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Is Coronavirus a Force Majeure Event?
By Mariel J. Giletto on March 13, 2020
Is Coronavirus a Force Majeure Event?

Is Coronavirus a Force Majeure Event?

As the threat of Coronavirus (COVID-19) intensifies, so does its effect on business and industry.  During this time, it is prudent to begin planning for a significant disruption in business as usual, including a review of your contracts’ force majeure provisions. A force majeure provision defines occurrences that are outside and beyond the control of the parties (acts of God, war, famine, and plague (epidemics and pandemics)), and may permit relief for non-performance in the event of such an occurrence. The possibility of the virus triggering a force majeure event increases as the Coronavirus continues to spread.  Parties should be aware of the following to ensure that they are comfortable with the terms of their contracts in the event that COVID-19 triggers a force majeure event.

Executed Contracts.

Definition of force majeure:

A force majeure event can be defined to include a laundry list of items which are not (and often times, cannot be) anticipated as of the date of the contract, are beyond the party’s control, are not caused directly or indirectly by the fault or negligence of the other party, and which prevent or delay the affected party from performing its contractual obligation(s). The list may specifically include “epidemics” and in some cases “pandemics” as events of force majeure.  Some definitions of a force majeure event do not specifically include a laundry list of items, but may be drafted broadly to leave open to interpretation about whether COVID-19 would qualify as a force majeure event.  For instance, the definition of a force majeure event may cover “any other causes beyond the party’s control.”

Regardless of how a force majeure event is defined, it is important to also confirm whether any contractual exclusions might apply to the circumstances and if any other contractual requirements have been met. For example, a party may be restricted from claiming force majeure for something that is impacting its agents, contractors, subcontractors, vendors, or suppliers, but not directly impacting the party.  The disease itself may not cause the force majeure event, but the force majeure event may be that agents, contractors, subcontractors, vendors, or suppliers or even the company employees are unable to fulfil their duties, because they are either quarantined or ill or caring for someone who is quarantined, ill or potentially exposed to the virus.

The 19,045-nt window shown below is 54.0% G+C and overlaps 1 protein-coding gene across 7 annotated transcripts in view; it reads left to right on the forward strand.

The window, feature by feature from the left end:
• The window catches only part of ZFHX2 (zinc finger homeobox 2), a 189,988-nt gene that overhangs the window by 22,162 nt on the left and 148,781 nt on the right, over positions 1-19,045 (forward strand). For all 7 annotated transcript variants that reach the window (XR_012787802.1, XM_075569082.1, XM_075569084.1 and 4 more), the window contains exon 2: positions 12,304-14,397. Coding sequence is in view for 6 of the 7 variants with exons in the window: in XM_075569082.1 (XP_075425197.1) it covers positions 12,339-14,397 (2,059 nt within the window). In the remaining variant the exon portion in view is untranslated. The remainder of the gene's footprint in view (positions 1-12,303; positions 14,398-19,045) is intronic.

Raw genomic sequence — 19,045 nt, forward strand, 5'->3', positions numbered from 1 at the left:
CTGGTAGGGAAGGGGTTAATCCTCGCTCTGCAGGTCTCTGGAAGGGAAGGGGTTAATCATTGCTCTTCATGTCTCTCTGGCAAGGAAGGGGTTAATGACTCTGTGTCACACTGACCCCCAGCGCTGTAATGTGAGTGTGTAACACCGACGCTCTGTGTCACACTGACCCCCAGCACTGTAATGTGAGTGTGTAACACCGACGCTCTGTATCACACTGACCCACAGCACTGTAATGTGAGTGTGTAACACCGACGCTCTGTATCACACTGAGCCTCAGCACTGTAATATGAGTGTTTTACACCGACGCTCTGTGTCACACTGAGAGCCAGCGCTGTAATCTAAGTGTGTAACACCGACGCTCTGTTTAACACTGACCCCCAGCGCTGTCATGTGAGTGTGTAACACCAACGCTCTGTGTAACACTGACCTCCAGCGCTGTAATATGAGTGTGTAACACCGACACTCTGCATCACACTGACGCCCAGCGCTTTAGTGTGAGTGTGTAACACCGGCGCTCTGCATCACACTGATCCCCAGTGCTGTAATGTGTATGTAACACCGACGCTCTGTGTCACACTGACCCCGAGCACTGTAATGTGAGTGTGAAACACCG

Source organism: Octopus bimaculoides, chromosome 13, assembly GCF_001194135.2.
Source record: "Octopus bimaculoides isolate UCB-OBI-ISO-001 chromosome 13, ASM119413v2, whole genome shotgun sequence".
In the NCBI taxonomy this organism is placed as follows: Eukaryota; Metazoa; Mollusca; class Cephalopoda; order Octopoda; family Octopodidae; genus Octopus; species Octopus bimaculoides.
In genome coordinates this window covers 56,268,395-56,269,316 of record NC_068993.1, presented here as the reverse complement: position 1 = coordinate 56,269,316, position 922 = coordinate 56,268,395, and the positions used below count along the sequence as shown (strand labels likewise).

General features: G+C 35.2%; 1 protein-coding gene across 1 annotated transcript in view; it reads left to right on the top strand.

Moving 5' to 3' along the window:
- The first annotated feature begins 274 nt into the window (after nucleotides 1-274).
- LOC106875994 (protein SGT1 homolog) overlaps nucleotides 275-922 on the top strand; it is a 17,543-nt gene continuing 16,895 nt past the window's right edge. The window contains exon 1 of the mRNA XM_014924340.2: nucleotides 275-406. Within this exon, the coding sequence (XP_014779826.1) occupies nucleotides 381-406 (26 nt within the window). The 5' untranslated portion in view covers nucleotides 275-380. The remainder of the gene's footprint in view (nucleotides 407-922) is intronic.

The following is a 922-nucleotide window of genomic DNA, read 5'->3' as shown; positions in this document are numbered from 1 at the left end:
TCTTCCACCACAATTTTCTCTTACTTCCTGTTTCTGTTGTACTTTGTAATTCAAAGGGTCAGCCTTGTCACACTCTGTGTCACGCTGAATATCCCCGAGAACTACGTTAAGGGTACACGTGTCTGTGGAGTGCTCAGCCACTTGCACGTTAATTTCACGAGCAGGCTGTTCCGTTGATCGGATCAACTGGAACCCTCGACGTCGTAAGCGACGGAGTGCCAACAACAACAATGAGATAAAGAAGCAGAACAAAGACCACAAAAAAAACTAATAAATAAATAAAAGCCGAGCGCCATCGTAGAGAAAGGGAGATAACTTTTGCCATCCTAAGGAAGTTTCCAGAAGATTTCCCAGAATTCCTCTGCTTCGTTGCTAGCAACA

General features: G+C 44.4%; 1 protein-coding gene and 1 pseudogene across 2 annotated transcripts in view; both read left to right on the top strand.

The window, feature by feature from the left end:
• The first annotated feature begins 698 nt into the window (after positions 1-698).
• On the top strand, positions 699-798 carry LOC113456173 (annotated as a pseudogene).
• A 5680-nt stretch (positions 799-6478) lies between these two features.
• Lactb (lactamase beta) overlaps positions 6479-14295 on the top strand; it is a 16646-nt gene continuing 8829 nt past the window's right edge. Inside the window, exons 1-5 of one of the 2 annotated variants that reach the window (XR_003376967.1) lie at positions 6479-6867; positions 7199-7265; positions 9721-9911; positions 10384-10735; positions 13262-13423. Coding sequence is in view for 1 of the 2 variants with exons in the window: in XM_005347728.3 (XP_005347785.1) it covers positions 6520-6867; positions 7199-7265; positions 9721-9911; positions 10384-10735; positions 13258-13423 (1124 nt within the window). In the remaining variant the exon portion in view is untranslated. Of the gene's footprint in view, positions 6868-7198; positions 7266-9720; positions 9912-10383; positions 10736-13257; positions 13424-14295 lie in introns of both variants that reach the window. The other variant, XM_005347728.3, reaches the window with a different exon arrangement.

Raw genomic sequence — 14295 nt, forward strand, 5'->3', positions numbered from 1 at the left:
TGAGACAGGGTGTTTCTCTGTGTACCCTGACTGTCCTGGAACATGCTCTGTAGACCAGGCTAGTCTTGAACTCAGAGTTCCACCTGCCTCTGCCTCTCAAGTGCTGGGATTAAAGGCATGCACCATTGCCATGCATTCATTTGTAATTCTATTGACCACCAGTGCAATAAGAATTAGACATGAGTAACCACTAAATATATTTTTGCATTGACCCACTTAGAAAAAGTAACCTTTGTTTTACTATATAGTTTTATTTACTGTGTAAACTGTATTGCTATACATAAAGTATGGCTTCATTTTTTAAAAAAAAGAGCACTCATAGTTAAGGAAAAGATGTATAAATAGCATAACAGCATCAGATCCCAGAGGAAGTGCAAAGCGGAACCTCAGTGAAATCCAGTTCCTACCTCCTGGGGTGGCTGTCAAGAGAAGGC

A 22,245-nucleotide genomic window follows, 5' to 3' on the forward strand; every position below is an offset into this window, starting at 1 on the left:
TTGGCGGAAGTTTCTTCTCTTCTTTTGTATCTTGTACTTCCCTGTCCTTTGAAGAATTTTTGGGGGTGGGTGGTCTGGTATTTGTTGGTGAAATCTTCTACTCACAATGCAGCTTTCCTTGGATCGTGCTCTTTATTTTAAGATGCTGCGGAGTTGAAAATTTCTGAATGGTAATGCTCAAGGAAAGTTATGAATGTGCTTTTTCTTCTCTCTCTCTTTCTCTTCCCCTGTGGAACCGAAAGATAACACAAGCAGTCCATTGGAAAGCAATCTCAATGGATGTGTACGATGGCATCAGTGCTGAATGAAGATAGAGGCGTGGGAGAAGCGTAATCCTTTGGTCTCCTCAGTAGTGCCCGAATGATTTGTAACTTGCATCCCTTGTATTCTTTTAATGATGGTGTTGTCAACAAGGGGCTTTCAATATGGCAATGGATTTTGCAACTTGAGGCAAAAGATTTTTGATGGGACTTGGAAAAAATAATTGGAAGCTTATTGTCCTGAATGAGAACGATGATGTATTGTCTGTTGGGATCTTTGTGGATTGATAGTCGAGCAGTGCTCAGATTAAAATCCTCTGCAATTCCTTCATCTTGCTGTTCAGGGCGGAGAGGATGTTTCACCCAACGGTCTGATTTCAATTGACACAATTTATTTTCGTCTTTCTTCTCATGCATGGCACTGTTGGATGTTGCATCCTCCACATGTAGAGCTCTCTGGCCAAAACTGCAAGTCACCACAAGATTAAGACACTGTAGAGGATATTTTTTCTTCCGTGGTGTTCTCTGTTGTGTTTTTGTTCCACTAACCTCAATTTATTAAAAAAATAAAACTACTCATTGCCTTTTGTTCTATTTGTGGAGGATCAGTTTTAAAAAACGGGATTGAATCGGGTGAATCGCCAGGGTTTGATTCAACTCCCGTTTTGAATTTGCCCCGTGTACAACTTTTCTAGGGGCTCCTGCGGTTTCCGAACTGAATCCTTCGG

Consequences for a force majeure event

While relief under a force majeure event depends on the specific terms of the contract, relief could include: (1) termination of the contract without liability; (2) relief from the performance of contractual obligations; (3) an extension of time for any obligations to achieve milestone dates or deliveries; and/or (4) relief from the contract price.  With respect to the contract pricing, the contract may allow for an increase to the contract price for all reasonably incurred costs arising from the force majeure event and some may allow for partial compensation for increased costs of performance.  COVID-19 already has demonstrated an impact on the global supply-chain.  The future impact on supply is uncertain at best, but COVID-19 could dramatically impact the availability of goods and product.  Therefore, it is best practice for businesses to be aware of the consequences of a force majeure event to help prepare for an impact on business operations.

It is important to note that contracts often have a procedures to be followed when invoking the force majeure clause.  Such mechanisms could include providing the other party with notice within a specified timeframe and if you fail to notify the other party of a force majeure event within the requisite timeframe, you may be excluded from force majeure relief.  So, in the course of setting out a contingency plan, companies should be mindful of any timelines and other requirements to claim force majeure relief.

Contract Negotiations.

If your company currently is involved in contract negotiations, reasonably foreseeable or anticipated events may be excluded from the force majeure definition.  Therefore, it is important for companies to have a reasonable understanding on the impacts that COVID-19 may have on the ability to fulfill its contractual obligations.  If it is reasonable to foresee potential schedule delays and cost increases, it may be prudent to include a cap for cost overruns or limit the permissible relief to extensions of time to perform certain obligations.  Note that if you agree to a scheduling change, it is prudent to evaluate other contracts that may be affected by this change to ensure that all contracts are working cohesively.

“Boilerplate” provisions often are included at the end of a contract and are easy to skim past.  COVID-19 provides your business with the opportunity to review the force majeure provisions and draft language that best prepares your company in the event of these extremely rare occurrences.

Please contact Parker McCay’s Corporate Department to discuss the review of your contractual provisions.

The content of this post is for informational purposes only and should not be construed as legal advice or legal opinion. You should consult a lawyer concerning your specific situation and any specific legal question you may have.

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